Early on in my teaching career, a fellow professor mentioned to me that she would never again teach Austen in her classes. Because she didn't care for Austen herself? That was my assumption and my question. But it was the opposite, in fact: This professor loved Austen so much that she couldn't bear to hear her students react negatively to the novels one more time. It was too heartbreaking. Better just to teach something else.

Despite that advice, I've assigned texts to my syllabi that are among my own favorites—and, as predicted by that other professor, I've struggled more than once with students' derision of them or dismissal of them. Dashiell Hammett's Red Harvest comes to mind, and Stanley Ellin's "The Moment of Decision," and John McPhee's "Search for Marvin Gardens," and Nicholas Roeg's film version of Don't Look Now, and... There are many others—masterpieces all, I firmly believe this—but no matter how much I try to extol the virtues of each of them, endeavor to count out those virtues one by one, many students—too many—prove unmoved.

I don't take offense (well, not too much), but the disjunction here does pose some questions. When you're teaching students to analyze a text, does it matter whether you get them to appreciate it too? Certainly not everyone is going to like the same works of art as everyone else, but shouldn't you try to encourage a broadening of perspectives? ...which may circle back again from analysis to understanding to that question of appreciation. And then, what if there's simply a generational gap in some cases? A week ago today, I turned 50, and these kids... well, their tastes are different, the culture they grew up in is different, their aesthetics are a world away from mine, and....

Each to his own then? Surely that may be part of it, but even there....

As part of various small celebrations of my milestone birthday, my wife Tara and I were supposed to go see Alfred Hitchcock's Vertigo in the theater Wednesday night—part of a 60th anniversary celebration of the film. It's one of my favorites—one of a handful of films that I remember watching absolutely mesmerized start to finish. (Others would include Raging Bull, Manhattan, Breaking the Waves, and Birdman—a list that might seem more eclectic at first glance than it really is.) Tara and I never made it to Vertigo. A combination of spring snow and sick child put an end to those plans. But I was reminded of one of the last times I've seen it on the big screen (four total, I'll admit) with a woman I was dating at the time. Partway through those beautiful sequences where Scottie follows Madeleine around San Francisco, that girlfriend leaned over and whispered, "This is so boring."

I guess I should've known then the relationship wouldn't last.

And speaking of Tara, I remember when we first started dating and she asked me if I'd read the Harry Potter books. When I told her I hadn't, she said, "Oh, you need to read them." So I told her that I would—as you do in situations when someone recommends books like that. But then she got very serious: "No. I mean it. You need to read them." Unspoken: Now.

I did, of course, and loved them, which seems fortunate for all of us. I still wonder where our relationship would be if I hadn't read them, hadn't liked them, had failed what was clearly a test of some kind.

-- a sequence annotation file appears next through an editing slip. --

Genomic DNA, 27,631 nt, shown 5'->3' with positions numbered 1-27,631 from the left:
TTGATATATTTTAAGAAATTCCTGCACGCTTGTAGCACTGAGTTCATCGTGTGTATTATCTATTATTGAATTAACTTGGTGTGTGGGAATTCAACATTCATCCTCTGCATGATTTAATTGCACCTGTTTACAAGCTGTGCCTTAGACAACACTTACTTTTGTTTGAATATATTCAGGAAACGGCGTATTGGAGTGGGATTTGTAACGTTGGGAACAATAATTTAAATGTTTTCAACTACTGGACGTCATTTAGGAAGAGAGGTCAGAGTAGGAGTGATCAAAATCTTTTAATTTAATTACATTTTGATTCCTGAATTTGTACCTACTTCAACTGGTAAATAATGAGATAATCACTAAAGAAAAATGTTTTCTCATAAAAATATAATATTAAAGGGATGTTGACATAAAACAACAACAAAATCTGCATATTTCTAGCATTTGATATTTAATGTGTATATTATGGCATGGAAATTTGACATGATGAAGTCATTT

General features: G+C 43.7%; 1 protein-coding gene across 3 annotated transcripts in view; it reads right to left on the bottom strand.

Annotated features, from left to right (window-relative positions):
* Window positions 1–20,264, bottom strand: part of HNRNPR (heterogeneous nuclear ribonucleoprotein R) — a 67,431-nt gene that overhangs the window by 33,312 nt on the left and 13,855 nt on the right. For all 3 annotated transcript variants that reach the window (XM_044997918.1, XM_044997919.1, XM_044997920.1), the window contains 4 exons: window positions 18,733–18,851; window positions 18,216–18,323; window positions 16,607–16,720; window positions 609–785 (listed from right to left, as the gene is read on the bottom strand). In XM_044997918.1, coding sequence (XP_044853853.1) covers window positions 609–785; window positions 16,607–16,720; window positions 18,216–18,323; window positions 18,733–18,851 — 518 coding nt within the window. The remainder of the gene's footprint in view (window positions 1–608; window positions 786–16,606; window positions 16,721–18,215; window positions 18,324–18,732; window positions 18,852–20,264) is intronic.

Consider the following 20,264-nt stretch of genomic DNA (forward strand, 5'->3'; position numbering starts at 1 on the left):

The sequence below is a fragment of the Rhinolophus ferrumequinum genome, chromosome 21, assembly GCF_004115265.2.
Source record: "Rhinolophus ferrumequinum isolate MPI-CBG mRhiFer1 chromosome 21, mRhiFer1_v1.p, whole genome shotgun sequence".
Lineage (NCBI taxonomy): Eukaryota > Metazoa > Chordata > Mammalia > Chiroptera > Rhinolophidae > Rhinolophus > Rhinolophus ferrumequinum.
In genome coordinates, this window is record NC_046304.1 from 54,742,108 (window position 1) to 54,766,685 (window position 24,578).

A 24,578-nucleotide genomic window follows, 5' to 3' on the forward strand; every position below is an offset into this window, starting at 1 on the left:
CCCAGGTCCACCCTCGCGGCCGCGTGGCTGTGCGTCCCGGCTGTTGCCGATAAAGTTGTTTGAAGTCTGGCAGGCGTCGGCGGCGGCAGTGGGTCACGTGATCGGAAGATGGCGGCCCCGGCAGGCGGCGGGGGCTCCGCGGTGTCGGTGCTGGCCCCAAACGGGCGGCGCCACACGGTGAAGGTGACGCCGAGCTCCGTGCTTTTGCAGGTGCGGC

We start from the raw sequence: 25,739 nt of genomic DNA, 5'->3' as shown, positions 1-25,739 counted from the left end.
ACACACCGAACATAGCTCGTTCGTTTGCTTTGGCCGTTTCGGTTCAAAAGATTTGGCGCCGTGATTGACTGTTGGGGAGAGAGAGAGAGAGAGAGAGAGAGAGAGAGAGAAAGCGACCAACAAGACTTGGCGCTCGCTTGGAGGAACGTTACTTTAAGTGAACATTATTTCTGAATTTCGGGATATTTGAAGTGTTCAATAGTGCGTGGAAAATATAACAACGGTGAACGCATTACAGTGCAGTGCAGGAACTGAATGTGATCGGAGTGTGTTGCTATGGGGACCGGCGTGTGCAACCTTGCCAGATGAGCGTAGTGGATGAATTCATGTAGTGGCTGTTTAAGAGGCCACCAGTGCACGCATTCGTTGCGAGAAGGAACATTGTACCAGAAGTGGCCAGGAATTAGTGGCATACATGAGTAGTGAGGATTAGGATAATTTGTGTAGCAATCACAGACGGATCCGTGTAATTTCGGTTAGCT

The stakes aren't always so high, of course. I loved Birdman—loved, loved, loved it—but when I mentioned that to my writing group, a couple of them looked at me like I was insane. And I couldn't judge them too harshly for that, could I?

....

Several more questions here—this time for the folks reading this post: When have friendships been formed or cemented because of a mutual love for some book or movie? On the flipside, have relationships ever been strained because of serious disagreements on something like this? And how do you handle it when your enthusiasm for a story or a book or a film is met by a shrug of the shoulders or a wave of the hand from someone whose judgement or opinion you really value?

And if you really hate any of the favorites I mentioned above, I promise I'll try really not to think less of you. 😉


10 November 2017

Planning Ahead: True Crime

By Art Taylor

After I wrote the headline above, I realized that it might suggest something more sinister—that I'm planning some sort of criminal activity of my own.

...which I'm not.

(...or at least I'm smart enough not to write about it publicly if I was.)

What I am planning is the syllabus for my "True Crime" course this spring at George Mason University.

I've taught this course before a few years ago, and it was enlightening to me as well, though I'd actually included several of the books before in other classes not specifically dedicated to this topic: Truman Capote's In Cold Blood and Beverly Lowry's Crossed Over: A Murder, A Memoir, which focuses on Karla Faye Tucker, the pickax murderer, who became the first woman executed in the state of Texas since the mid-1800s. That latter book remains one of my own favorites—such a rich mix or reportage and reflection, of a writer grappling with issues in the wider world (the impact of place on a person, for example, or the workings of the justice system) at the same time she's struggling with more personal issues, about parenting particularly, what it means to be a parent, those roles and responsibilities and the weight of it all. (As a parent now myself, I think about the book in different ways myself, with greater weight.) I'd also included Errol Morris's documentary The Thin Blue Line, which continues to astound me each and every time I've watched it.